Intelligent design proponent and Discovery Institute Fellow Stephen Meyer spoke at the University of Oklahoma last night. And hilarity ensued. Meyer is best known for his role in the Sternberg peer review controversy; a paper by Meyer was published in the Proceedings of the Biological Society of Washington, a real-life peer-reviewed journal. The journal later withdrew the paper due to the improper way in which the peer review process was handled by Richard Sternberg. While Meyer’s talk was considerably better than Dembski’s talk two years ago, it still boiled down to the old ID canard – “certain features of the universe and of living things are best explained by an intelligent cause, not an undirected process such as natural selection.”
Meyer was in town to hawk his new book, Signature in the Cell: DNA and the Evidence for Intelligent Design. Based on his talk, Meyer is attempting to revive the magic of Darwin’s Black Box; in 1996 Michael Behe argued that there were too many ‘gaps’ in our knowledge of molecular biology, and that these gaps were too big to fill. Behe’s arguments have not aged well; undaunted by his doubts, science has filled many of his gaps, and left his broad generalisations looking rather silly. Nonetheless, Behe’s book provided a very fruitful model – it created the illusion that there was something to the ID argument. Behe’s model was much more successful that the one that Jonathan Wells used in Icons of Evolution (rehash old, debunked ideas and hope no-one notices) or Dembski used in his books (be utterly incomprehensible so that it’s almost impossible to debunk you). Although he seems to have gone for the Behe model, Meyer’s selection lacked Behe’s originality – while Behe blazed new ground for creationists when he addressed molecular biology, Meyer went with an old creationist favourite, the origin of life.
The origin of life is a difficult problem. Unlike evolution, which goes on all around us, the origin of life lies in the distant past. It occurred under conditions that are very different to those that are present in the world today. And, most probably, it was an improbable event. It is, at all levels, a very difficult problem. This means that Meyer’s attempt will probably have a longer shelf-life than Behe’s.
Abbie’s account of Meyer’s talk captures the key details of his argument, I think. There really wasn’t much substance. For another take, check out the IDEA Club’s liveblog. The essence of Meyer’s argument appears to be the old assertion that the origin of life is too improbable to have happened by chance. And if you dispense with the chance argument, what’s left is design.** But if the underlying construct was bad, the supporting “evidence” was not apparent. Granted, Meyer referred to Douglas Axe’s work, and mentioned various chapters in his book, but if this had been a presentation of science, I would have expected to see the evidence presented and discussed.
The IDEA Club’s liveblog captures a sense of the beginning of Meyer’s argument. Lots of stuff about Darwin, Lyell, Huxley, Watson and Crick, Ayala, Dobzhansky, A.G. Cairns-Smith and Jacques Monod, in which he seemed to be trying to make a case against “blind chance” in the origin of life. Lots of talk about probability, lots of talk about “information”. And therein lies much of the problem with both the presentation and ID as a whole. Much of that discussion feels like a more sophisticated version of the “tornado through a junkyard assembling a 747” argument. He used a six-sided dinosaur toy to illustrate the improbability of “information” (protein sequences) assembling by chance. The toy is a puzzle of a sort, divided into four segments – head, upper torso, lower torso and tail (or something like that – I couldn’t actually see what it looked like, only that it had four parts). Meyer talked about the difficulty of getting it right by chance – if you wanted a velociraptor you’d have a 1 in 6 chance of getting the head right, a 1 in 6 chance of getting the upper torso, 1 in 6 for the lower torso, and 1 in 6 for the tail. Multiply the probabilities and you have a 1 in 1296 chance of getting it right “by chance”.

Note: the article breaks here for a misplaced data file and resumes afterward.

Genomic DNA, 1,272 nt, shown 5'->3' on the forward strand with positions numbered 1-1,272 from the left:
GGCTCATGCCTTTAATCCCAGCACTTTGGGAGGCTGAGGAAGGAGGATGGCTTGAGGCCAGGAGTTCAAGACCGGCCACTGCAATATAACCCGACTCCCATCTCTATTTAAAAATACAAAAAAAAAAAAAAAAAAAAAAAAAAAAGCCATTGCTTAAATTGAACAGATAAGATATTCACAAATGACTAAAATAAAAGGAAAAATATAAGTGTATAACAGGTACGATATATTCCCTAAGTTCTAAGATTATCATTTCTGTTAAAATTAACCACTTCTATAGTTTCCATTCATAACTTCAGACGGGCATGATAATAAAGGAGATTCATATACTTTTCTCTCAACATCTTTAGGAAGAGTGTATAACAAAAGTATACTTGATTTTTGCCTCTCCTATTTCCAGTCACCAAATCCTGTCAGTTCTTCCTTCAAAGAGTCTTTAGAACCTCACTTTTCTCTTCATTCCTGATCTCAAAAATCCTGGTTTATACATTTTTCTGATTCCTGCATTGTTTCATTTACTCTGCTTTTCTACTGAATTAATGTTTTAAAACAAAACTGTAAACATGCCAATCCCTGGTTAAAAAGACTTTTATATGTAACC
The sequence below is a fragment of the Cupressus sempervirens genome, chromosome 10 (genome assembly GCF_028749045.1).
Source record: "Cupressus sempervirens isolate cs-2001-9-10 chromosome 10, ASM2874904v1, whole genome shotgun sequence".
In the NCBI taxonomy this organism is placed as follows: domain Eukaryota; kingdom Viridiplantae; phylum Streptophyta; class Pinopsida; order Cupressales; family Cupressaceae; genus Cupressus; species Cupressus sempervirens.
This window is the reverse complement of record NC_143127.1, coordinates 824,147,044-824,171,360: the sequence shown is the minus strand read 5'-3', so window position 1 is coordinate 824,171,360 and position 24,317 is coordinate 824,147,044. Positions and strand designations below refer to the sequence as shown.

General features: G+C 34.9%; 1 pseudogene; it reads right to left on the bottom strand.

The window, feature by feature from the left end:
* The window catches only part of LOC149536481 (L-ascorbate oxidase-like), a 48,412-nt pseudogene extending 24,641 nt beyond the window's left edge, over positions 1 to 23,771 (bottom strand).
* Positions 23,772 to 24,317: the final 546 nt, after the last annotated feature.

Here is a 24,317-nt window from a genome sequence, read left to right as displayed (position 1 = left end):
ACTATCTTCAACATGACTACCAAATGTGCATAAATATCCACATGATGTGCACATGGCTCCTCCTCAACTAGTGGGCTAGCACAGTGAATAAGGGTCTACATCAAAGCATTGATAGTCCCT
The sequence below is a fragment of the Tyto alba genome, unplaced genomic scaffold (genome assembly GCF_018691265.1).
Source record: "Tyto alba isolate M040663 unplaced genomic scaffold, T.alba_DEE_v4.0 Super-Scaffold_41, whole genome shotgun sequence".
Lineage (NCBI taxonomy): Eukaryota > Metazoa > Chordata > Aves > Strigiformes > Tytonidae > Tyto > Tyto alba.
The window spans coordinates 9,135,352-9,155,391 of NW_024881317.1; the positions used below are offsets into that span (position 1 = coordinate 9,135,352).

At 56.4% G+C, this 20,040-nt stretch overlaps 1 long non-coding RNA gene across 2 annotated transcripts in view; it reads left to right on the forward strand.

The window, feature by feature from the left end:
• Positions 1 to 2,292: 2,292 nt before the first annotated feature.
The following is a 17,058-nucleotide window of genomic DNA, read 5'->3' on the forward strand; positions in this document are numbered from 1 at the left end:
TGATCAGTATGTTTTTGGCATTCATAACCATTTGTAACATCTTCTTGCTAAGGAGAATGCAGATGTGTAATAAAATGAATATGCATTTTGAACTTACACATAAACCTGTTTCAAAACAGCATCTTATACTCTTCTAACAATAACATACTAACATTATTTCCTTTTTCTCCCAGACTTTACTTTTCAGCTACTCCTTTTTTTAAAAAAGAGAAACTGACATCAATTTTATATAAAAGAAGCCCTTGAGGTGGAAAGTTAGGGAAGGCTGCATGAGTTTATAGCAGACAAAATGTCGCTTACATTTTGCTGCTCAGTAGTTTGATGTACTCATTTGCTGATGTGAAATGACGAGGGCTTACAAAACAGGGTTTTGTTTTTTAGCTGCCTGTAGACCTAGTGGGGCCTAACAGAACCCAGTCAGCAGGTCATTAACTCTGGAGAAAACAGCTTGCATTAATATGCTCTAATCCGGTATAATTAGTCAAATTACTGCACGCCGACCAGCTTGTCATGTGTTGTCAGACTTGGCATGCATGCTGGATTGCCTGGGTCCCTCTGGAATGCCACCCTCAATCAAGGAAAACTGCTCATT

The problem with that analogy is the problem that seems to underlie all of these improbability claims. You don’t need a specific dinosaur, you need any dinosaur. You don’t need one specific protein, you need one that works. Why does that matter? Well, to begin with, whichever head you pick will be fine.*** So that cuts your chance down to 1 in 216. The second point is that you aren’t interested in probability, you’re interested in expected outcomes. When someone tells you that you’re “one in a million” they mean that there are 300 people just like you in the United States, 6500 people like you in the world. So “improbability” isn’t as important as “expectation”.
More to come…
– – – – – – –
*this gave Sternberg great martyr cred with the anti-science crowd, claiming that he was fired from his job at the Smithsonian…despite the fact that he was neither an employee, nor was his appointment as an unpaid associate terminated.
**OK, he actually talked about chance, necessity and chance + necessity. But the problem with that argument is that it assumes an “if not A, then B” construct, instead of a “if not A, then notA”.
***Of course, this only works if you believe that life isn’t teleological. If you believe that evolution must end up with us, with humans “made in the image of God”, then it gets more difficult. But that isn’t a claim that evolutionary biology is making.
Taken as a scientific talk, Meyer’s presentation fell pretty flat. But if you look at it as part of a book promotion tour, it’s not such a bad deal. You get your potential audience interested, you add a little spice through controversy. It’s probably smart marketing.